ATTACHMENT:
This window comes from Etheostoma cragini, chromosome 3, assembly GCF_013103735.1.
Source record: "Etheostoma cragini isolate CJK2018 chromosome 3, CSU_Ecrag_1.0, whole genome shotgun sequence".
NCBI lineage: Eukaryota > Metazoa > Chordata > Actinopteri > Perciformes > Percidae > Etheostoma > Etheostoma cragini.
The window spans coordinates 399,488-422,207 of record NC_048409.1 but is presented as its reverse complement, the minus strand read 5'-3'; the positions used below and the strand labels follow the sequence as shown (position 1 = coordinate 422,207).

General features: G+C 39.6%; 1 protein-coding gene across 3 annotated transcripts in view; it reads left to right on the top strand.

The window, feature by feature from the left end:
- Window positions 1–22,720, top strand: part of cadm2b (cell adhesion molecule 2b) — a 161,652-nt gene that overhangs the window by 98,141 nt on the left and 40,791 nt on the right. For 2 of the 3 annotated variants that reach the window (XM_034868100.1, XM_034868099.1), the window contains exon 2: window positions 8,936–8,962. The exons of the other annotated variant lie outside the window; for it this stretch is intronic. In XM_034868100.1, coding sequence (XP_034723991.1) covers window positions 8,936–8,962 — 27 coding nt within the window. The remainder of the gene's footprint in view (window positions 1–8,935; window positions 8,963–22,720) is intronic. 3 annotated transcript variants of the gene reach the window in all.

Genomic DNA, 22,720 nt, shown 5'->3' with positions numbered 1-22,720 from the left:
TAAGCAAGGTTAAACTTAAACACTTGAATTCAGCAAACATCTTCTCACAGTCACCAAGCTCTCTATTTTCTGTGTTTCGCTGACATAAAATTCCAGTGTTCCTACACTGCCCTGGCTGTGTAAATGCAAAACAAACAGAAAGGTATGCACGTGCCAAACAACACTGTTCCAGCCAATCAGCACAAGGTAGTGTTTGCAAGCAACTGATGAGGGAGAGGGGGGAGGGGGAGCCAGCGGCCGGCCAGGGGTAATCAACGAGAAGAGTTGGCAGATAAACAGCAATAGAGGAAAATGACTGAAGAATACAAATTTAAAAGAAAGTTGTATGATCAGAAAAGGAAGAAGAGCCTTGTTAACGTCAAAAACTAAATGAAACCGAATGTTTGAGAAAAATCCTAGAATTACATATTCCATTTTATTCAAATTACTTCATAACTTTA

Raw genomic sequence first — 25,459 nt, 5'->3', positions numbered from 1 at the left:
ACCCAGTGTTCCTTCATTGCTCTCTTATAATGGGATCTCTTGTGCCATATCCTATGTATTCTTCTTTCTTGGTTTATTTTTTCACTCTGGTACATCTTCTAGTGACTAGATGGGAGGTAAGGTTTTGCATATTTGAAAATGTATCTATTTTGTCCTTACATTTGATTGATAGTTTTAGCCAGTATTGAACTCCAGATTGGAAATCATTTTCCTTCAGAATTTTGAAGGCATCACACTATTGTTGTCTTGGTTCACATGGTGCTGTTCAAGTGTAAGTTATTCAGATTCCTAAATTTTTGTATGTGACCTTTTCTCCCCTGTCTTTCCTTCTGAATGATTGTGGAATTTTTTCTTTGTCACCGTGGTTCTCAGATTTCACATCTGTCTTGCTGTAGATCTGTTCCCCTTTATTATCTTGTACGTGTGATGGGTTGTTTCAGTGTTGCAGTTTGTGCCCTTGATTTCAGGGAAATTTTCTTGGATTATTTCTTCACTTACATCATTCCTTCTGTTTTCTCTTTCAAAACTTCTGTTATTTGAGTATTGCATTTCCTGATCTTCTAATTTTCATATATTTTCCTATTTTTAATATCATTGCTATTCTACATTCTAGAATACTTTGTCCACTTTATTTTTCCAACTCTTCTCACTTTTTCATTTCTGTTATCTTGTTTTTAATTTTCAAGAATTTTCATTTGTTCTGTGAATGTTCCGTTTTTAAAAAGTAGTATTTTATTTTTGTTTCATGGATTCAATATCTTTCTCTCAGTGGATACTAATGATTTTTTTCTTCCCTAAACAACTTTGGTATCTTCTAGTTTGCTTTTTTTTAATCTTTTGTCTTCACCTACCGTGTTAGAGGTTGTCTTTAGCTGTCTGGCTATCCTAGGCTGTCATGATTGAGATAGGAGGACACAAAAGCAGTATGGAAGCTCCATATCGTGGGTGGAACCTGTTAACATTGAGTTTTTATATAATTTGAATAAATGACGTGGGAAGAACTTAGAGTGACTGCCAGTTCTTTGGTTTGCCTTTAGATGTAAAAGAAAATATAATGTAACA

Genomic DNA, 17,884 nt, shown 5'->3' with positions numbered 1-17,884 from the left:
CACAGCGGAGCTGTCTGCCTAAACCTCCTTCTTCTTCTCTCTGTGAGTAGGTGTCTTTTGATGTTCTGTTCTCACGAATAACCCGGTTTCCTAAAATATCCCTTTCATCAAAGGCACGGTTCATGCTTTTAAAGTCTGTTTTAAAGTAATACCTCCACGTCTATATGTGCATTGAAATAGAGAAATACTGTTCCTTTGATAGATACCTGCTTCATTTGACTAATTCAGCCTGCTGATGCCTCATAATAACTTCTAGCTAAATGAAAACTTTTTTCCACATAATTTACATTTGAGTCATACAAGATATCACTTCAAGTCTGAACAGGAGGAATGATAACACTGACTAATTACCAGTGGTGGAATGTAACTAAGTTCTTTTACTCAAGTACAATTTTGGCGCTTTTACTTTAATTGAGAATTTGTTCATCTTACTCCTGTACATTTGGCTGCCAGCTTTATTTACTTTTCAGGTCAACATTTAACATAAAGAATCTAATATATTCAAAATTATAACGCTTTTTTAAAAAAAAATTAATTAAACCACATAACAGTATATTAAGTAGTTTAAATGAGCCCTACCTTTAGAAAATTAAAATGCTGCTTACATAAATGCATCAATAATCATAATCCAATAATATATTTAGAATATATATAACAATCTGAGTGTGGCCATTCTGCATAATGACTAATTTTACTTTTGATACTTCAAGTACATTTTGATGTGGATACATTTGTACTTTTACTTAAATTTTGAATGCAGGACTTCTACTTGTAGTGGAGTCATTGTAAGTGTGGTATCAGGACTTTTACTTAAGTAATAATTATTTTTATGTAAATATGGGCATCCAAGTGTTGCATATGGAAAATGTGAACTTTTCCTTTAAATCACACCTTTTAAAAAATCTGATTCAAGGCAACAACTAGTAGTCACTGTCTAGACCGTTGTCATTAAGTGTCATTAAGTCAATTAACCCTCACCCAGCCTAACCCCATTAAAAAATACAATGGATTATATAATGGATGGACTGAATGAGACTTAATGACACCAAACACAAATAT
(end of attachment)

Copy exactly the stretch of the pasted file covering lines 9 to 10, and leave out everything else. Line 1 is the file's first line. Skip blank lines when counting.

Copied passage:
TAAGCAAGGTTAAACTTAAACACTTGAATTCAGCAAACATCTTCTCACAGTCACCAAGCTCTCTATTTTCTGTGTTTCGCTGACATAAAATTCCAGTGTTCCTACACTGCCCTGGCTGTGTAAATGCAAAACAAACAGAAAGGTATGCACGTGCCAAACAACACTGTTCCAGCCAATCAGCACAAGGTAGTGTTTGCAAGCAACTGATGAGGGAGAGGGGGGAGGGGGAGCCAGCGGCCGGCCAGGGGTAATCAACGAGAAGAGTTGGCAGATAAACAGCAATAGAGGAAAATGACTGAAGAATACAAATTTAAAAGAAAGTTGTATGATCAGAAAAGGAAGAAGAGCCTTGTTAACGTCAAAAACTAAATGAAACCGAATGTTTGAGAAAAATCCTAGAATTACATATTCCATTTTATTCAAATTACTTCATAACTTTA

Raw genomic sequence first — 25,459 nt, 5'->3', positions numbered from 1 at the left: